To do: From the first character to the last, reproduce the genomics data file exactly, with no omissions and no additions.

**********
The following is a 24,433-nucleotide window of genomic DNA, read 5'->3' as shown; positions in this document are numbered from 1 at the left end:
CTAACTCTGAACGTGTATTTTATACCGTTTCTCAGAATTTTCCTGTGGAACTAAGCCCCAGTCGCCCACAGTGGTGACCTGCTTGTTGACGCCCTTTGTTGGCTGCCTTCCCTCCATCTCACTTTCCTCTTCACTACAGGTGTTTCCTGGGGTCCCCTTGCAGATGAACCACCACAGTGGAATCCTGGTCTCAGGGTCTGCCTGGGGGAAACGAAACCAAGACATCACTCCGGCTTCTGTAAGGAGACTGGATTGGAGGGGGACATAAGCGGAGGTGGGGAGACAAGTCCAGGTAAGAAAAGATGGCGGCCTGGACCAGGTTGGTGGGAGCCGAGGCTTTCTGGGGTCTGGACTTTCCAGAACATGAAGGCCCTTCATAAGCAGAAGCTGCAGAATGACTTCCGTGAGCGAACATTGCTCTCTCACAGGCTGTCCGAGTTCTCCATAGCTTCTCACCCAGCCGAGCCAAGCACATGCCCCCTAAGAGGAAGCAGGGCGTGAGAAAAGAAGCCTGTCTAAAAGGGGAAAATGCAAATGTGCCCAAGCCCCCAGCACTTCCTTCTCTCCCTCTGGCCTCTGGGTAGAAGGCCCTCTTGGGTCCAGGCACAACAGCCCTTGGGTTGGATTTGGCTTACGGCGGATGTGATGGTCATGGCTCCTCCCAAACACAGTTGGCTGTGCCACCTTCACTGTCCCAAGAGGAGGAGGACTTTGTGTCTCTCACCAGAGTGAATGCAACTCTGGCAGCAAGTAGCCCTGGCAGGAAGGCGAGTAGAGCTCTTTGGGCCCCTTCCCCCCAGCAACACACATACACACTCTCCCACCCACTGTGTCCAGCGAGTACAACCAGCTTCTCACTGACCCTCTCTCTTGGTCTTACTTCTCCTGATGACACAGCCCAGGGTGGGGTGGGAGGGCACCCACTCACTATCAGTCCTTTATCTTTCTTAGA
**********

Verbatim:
The following is a 24,433-nucleotide window of genomic DNA, read 5'->3' as shown; positions in this document are numbered from 1 at the left end:
CTAACTCTGAACGTGTATTTTATACCGTTTCTCAGAATTTTCCTGTGGAACTAAGCCCCAGTCGCCCACAGTGGTGACCTGCTTGTTGACGCCCTTTGTTGGCTGCCTTCCCTCCATCTCACTTTCCTCTTCACTACAGGTGTTTCCTGGGGTCCCCTTGCAGATGAACCACCACAGTGGAATCCTGGTCTCAGGGTCTGCCTGGGGGAAACGAAACCAAGACATCACTCCGGCTTCTGTAAGGAGACTGGATTGGAGGGGGACATAAGCGGAGGTGGGGAGACAAGTCCAGGTAAGAAAAGATGGCGGCCTGGACCAGGTTGGTGGGAGCCGAGGCTTTCTGGGGTCTGGACTTTCCAGAACATGAAGGCCCTTCATAAGCAGAAGCTGCAGAATGACTTCCGTGAGCGAACATTGCTCTCTCACAGGCTGTCCGAGTTCTCCATAGCTTCTCACCCAGCCGAGCCAAGCACATGCCCCCTAAGAGGAAGCAGGGCGTGAGAAAAGAAGCCTGTCTAAAAGGGGAAAATGCAAATGTGCCCAAGCCCCCAGCACTTCCTTCTCTCCCTCTGGCCTCTGGGTAGAAGGCCCTCTTGGGTCCAGGCACAACAGCCCTTGGGTTGGATTTGGCTTACGGCGGATGTGATGGTCATGGCTCCTCCCAAACACAGTTGGCTGTGCCACCTTCACTGTCCCAAGAGGAGGAGGACTTTGTGTCTCTCACCAGAGTGAATGCAACTCTGGCAGCAAGTAGCCCTGGCAGGAAGGCGAGTAGAGCTCTTTGGGCCCCTTCCCCCCAGCAACACACATACACACTCTCCCACCCACTGTGTCCAGCGAGTACAACCAGCTTCTCACTGACCCTCTCTCTTGGTCTTACTTCTCCTGATGACACAGCCCAGGGTGGGGTGGGAGGGCACCCACTCACTATCAGTCCTTTATCTTTCTTAGA